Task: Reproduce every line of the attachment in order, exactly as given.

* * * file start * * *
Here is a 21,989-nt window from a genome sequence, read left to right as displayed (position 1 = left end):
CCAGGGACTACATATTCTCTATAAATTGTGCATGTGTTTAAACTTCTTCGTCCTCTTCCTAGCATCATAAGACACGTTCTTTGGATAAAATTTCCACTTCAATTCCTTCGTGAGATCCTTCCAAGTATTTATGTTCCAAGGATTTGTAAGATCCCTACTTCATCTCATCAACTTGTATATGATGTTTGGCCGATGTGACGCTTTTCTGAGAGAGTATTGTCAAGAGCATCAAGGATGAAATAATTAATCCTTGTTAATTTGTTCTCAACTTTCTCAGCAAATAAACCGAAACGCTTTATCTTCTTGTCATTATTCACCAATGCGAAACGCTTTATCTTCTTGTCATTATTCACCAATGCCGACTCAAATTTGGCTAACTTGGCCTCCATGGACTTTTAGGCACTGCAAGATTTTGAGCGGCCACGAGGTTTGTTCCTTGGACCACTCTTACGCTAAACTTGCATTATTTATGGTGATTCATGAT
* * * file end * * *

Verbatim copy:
Here is a 21,989-nt window from a genome sequence, read left to right as displayed (position 1 = left end):
CCAGGGACTACATATTCTCTATAAATTGTGCATGTGTTTAAACTTCTTCGTCCTCTTCCTAGCATCATAAGACACGTTCTTTGGATAAAATTTCCACTTCAATTCCTTCGTGAGATCCTTCCAAGTATTTATGTTCCAAGGATTTGTAAGATCCCTACTTCATCTCATCAACTTGTATATGATGTTTGGCCGATGTGACGCTTTTCTGAGAGAGTATTGTCAAGAGCATCAAGGATGAAATAATTAATCCTTGTTAATTTGTTCTCAACTTTCTCAGCAAATAAACCGAAACGCTTTATCTTCTTGTCATTATTCACCAATGCGAAACGCTTTATCTTCTTGTCATTATTCACCAATGCCGACTCAAATTTGGCTAACTTGGCCTCCATGGACTTTTAGGCACTGCAAGATTTTGAGCGGCCACGAGGTTTGTTCCTTGGACCACTCTTACGCTAAACTTGCATTATTTATGGTGATTCATGAT